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Track 2

The Bantry Girl's Lament

Who will plough the fields now who will sow the corn
Who will mind the sheep now and keep them neatly shorn
And the stack that's in the haggard, un-threshed it will remain
Since Johnny went a threshing all in the wars of Spain.

And the Girls from the Bánóg in sorrow may retire
And the piper and his bellows go home and blow his fire
For Johnny lovely Johnny is sailing o'er the main
Away with other patriots to fight the king of Spain.

The boys they'll surely miss him when moneymore comes around
And they grieve their brave captain is nowhere to be found
The peelers must stand idle, against their will and grain
Since the gallant lad that gave them work now peels the king of Spain.

At wakes and hurling matches your likes we'll seldom see
'Til you return back home again a stórín gheal mo chroí 
won't you trouble those buckeens who show us great disdain
Because our eyes are not as bright as those you'll see in Spain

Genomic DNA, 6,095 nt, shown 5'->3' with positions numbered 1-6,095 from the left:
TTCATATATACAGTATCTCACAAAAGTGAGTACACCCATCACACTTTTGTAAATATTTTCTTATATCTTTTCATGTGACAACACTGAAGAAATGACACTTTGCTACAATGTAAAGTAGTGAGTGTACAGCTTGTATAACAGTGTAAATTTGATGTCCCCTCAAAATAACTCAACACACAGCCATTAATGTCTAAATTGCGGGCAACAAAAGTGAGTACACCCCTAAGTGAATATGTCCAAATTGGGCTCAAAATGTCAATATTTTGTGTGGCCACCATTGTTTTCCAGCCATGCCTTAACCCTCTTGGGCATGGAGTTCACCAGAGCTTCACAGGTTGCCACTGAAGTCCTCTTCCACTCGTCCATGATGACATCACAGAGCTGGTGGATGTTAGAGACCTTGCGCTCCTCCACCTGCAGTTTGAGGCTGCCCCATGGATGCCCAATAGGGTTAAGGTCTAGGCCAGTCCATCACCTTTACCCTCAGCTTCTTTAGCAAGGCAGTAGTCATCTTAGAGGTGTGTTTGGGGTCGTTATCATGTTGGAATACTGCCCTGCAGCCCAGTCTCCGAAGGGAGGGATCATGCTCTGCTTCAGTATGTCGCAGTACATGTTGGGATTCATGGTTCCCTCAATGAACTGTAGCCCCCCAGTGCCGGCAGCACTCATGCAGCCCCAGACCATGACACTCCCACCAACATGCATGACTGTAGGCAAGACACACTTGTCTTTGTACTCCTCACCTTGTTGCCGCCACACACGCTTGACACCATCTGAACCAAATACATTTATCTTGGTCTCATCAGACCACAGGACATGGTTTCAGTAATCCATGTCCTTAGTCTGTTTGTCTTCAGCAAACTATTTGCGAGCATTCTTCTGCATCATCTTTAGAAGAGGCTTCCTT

If cruel faith does not permit our Johnny to return
This heavy loss we Bantry girls will never cease to mourn
We'll resign ourselves to our sad loss and die in grief and pain
Since Johnny died for freedom's sake, in the foreign land of Spain

Who will plough the fields now, who will sow the corn
Who will mind the sheep now and keep them neatly shorn
And the stack that's in the haggard, un-threshed it will remain
Since Johnny went a threshing, all in the wars of Spain
Johnny died for freedom's sake, in the foreign land of Spain.

I heard the Clancys sing this years ago but it was Jimmy Crowley's version that made me want to do it.

Having checked out a few researchers on this, the song appears to be about The Peninsula War which took place between 1808 and 1814 and was caused by Napoleon Bonaparte, who forced the then king of Spain, Ferdinand VII, to abdicate, then handed power to his own brother, Joseph Bonaparte. If this is indeed the case, then it seems that Johnny was fighting with the British forces against Joseph.

I feel that a few translations/explanations of words in the text above are also needed.

1st verse – a haggard is a garden or a threshing field.

2nd verse – Bánóg is pronounced Bawnoag and here means a patch of green ground (literal translation is young white, but your guess is as good as mine on that).

3rd verse – Moneymore according to the Clancys should be Mí an Fhomhair (me on oar, phonetically) and would be harvest time.

4th verse – Stórín gheal mo chroí means bright love of my heart. Phonetically, storeen gal mo cree.  Buckeens is a term for young men with little to do.

Lyrics and notes compiled by Denny Bartley.